Department of Endocrinology and Internal Medicine (L.R., L.M.), Aarhus University Hospital, 8000 Aarhus, Denmark; Health Services Research Unit (A.A.), University of Aberdeen, Aberdeen AB24 2TZ, United Kingdom; Geriatric Medicine (T.M.), Nottingham University Hospitals, Nottingham NG1 5DU, United Kingdom; Institute of Clinical Research (T.M., K.B., B.A.), University of Southern Denmark, 5000 Odense, Denmark; Geriatric Medicine (F.A.), Developmental Origins of Health and Disease Research Division, University of Southampton School of Medicine, Southampton SO17 1BJ, United Kingdom; Division of Epidemiology (H.E.M.), Norwegian Institute of Public Health, 0456 Oslo, Norway; Department of Community Medicine (H.E.M.), University of Oslo, 0316 Oslo, Norway; NorthWest Academic Centre (K.M.S.), Department of Medicine, University of Melbourne and Western Health, Victoria 3052, Australia; Bone and Cartilage Research Unit (K.S.), University of Eastern Finland, 70210 Kuopio, Finland; Department of Orthopedics, Traumatology, and Handsurgery (K.S.), Kuopio University Hospital, 70211 Kuopio, Finland; Medical Research Council Lifecourse Epidemiology Unit (C.C.), University of Southampton and National Institute for Health Research Biomedical Research Unit in Musculoskeletal Science, University of Oxford, Oxford OX1 2JD, United Kingdom; Primary Care and Public Health (H.E.S.), Brighton and Sussex Medical School, Brighton BN19PH, United Kingdom; Mel and Enid Zuckerman College of Public Health and the Arizona Cancer Center (E.T.J.), University of Arizona, Tucson Arizona 85721; York Trials Unit (D.T.), University of York, York YO1 05DD, United Kingdom; Division of Endocrinology, Diabetes, and Metabolism (R.D.J.), College of Medicine, The Ohio State University, Columbus, Ohio 43210; Department of Medicine (J.E.M.), Brigham and Women's Hospital, Harvard Medical School, Boston, Massachusetts 02115; Endocrinology (K.B.), Odense University Hospital, DK-5000 Odense, Denmark; Internal Medicine (J.A.R.), University of California Davis, Sacramento, California 95817; Institute for Ageing and Health (R.M.F.), Newcastle University, Campus for Ageing and Vitality, Newcastle upon Tyne NE4 5PL, United Kingdom; and Department of Medicine F (B.A.), Copenhagen University Hospital Gentofte, DK-2900 Hellerup, Denmark.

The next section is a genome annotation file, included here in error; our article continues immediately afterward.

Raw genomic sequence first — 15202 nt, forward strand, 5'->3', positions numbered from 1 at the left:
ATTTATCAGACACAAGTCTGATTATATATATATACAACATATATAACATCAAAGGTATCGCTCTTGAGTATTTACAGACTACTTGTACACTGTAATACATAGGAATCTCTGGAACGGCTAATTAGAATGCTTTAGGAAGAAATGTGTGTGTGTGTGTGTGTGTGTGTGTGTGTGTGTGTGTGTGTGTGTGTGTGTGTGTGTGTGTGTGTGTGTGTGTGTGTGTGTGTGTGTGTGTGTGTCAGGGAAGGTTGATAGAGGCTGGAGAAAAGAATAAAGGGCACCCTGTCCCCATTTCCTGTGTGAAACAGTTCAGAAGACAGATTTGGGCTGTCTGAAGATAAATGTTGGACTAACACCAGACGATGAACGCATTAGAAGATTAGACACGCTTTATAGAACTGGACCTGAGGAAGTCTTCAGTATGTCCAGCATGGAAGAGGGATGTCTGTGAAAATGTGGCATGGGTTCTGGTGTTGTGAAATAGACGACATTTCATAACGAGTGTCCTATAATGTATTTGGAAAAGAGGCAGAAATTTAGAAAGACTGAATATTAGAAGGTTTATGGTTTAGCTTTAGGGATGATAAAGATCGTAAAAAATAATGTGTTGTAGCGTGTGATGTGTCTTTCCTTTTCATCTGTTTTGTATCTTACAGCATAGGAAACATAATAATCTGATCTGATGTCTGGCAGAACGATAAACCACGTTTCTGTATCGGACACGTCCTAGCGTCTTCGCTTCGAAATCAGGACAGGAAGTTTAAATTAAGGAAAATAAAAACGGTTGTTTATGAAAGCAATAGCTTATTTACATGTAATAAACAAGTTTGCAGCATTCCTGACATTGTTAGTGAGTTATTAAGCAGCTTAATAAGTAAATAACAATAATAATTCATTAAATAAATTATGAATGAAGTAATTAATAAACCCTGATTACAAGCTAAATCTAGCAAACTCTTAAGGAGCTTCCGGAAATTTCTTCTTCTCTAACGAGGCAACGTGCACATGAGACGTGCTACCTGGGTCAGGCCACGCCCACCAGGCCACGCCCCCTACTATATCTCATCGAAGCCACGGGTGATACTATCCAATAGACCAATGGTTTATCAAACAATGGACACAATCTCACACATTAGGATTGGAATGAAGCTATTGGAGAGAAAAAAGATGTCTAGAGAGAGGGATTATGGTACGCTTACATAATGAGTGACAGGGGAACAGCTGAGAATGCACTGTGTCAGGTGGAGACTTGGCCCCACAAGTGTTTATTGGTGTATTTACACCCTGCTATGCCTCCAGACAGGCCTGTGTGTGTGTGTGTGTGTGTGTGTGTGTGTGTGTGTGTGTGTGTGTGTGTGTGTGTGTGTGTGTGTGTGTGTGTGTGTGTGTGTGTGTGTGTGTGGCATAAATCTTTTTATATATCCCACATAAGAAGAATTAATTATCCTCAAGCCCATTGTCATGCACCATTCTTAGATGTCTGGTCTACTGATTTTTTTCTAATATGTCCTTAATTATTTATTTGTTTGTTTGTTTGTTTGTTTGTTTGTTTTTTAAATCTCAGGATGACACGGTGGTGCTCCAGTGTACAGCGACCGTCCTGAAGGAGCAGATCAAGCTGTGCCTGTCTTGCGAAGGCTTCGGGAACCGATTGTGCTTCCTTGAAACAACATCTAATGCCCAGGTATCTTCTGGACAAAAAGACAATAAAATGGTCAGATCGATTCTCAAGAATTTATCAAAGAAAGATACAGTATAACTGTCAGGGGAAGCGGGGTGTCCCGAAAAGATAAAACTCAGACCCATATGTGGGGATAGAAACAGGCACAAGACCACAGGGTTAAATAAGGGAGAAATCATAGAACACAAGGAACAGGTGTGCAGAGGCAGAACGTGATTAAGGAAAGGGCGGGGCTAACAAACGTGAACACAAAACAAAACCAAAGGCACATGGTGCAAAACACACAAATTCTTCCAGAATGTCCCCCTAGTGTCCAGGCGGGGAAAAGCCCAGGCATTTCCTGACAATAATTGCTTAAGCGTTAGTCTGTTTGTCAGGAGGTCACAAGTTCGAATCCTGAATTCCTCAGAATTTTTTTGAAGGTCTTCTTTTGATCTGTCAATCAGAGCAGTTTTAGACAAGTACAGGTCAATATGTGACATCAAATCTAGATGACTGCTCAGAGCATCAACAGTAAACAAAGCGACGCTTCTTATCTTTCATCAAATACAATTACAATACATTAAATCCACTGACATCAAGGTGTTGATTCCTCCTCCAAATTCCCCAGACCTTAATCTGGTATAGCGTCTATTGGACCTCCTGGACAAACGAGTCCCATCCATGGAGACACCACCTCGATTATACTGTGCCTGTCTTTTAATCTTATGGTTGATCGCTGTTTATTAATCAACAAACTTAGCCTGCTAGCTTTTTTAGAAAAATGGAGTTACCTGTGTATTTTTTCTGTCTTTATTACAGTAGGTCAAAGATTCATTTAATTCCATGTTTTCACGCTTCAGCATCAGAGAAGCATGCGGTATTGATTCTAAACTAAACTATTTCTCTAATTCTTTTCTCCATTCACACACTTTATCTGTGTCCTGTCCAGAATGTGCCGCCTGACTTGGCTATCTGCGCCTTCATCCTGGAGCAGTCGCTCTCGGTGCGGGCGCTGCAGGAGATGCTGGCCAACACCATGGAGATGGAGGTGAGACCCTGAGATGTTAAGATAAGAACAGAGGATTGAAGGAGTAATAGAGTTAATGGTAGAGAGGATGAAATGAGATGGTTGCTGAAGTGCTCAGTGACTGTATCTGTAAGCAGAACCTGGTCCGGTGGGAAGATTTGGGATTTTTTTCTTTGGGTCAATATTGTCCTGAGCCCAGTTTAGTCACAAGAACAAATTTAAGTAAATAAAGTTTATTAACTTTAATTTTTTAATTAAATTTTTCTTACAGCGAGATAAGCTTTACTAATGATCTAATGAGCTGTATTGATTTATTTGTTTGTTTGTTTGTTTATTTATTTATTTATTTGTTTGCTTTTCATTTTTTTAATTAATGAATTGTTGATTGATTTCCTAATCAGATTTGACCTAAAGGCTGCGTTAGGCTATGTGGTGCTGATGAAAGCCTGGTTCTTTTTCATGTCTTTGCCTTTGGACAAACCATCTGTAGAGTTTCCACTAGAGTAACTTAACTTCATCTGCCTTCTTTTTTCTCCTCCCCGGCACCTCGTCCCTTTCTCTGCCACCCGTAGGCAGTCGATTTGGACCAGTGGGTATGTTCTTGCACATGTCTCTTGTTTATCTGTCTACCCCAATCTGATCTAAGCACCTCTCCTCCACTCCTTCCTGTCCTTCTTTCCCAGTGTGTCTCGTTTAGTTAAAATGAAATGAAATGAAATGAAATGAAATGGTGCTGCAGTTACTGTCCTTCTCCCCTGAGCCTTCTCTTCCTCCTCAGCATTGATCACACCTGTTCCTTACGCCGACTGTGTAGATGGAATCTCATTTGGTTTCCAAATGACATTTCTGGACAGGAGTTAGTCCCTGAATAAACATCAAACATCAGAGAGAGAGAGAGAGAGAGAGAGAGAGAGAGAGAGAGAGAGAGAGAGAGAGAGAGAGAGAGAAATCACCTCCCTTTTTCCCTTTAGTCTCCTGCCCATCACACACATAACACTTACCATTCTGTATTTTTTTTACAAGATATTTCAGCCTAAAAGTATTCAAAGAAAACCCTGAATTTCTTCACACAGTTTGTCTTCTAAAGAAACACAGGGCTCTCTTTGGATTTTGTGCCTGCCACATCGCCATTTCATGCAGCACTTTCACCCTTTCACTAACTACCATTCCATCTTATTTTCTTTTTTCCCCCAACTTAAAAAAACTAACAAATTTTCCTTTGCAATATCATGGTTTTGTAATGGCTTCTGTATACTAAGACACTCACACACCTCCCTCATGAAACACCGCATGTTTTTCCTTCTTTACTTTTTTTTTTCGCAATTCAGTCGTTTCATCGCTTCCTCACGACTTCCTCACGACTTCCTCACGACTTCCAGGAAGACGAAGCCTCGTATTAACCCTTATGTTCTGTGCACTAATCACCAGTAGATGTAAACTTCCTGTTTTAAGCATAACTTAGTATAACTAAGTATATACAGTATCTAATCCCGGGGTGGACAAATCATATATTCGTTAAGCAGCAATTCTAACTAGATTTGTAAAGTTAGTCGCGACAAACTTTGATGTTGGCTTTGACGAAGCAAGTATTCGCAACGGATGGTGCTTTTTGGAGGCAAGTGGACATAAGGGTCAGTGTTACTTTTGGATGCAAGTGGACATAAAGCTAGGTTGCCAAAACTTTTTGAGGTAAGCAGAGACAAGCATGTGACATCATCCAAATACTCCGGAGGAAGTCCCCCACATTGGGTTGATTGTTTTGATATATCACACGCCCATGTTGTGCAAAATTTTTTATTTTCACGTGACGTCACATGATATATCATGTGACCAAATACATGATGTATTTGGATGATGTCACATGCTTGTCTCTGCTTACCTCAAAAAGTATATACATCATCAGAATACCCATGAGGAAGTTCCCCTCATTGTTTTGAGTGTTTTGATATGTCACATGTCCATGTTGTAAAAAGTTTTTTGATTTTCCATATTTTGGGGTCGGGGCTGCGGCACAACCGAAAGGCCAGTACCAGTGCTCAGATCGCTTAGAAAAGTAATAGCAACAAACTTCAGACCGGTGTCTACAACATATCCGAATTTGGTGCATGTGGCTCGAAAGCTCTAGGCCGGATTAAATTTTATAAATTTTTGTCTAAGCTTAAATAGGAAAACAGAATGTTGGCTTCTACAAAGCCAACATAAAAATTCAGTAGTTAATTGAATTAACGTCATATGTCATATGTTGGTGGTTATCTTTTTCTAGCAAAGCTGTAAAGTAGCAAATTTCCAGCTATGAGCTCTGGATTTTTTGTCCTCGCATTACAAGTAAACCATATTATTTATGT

Vitamin D may affect multiple health outcomes. If so, an effect on mortality is to be expected. Using pooled data from randomized controlled trials, we performed individual patient data (IPD) and trial level meta-analyses to assess mortality among participants randomized to either vitamin D alone or vitamin D with calcium.
Subjects and Methods:
Through a systematic literature search, we identified 24 randomized controlled trials reporting data on mortality in which vitamin D was given either alone or with calcium. From a total of 13 trials with more than 1000 participants each, eight trials were included in our IPD analysis. Using a stratified Cox regression model, we calculated risk of death during 3 yr of treatment in an intention-to-treat analysis. Also, we performed a trial level meta-analysis including data from all studies.
The IPD analysis yielded data on 70,528 randomized participants (86.8% females) with a median age of 70 (interquartile range, 62-77) yr. Vitamin D with or without calcium reduced mortality by 7% [hazard ratio, 0.93; 95% confidence interval (CI), 0.88-0.99]. However, vitamin D alone did not affect mortality, but risk of death was reduced if vitamin D was given with calcium (hazard ratio, 0.91; 95% CI, 0.84-0.98). The number needed to treat with vitamin D plus calcium for 3 yr to prevent one death was 151. Trial level meta-analysis (24 trials with 88,097 participants) showed similar results, i.e. mortality was reduced with vitamin D plus calcium (odds ratio, 0.94; 95% CI, 0.88-0.99), but not with vitamin D alone (odds ratio, 0.98; 95% CI, 0.91-1.06).
Vitamin D with calcium reduces mortality in the elderly, whereas available data do not support an effect of vitamin D alone.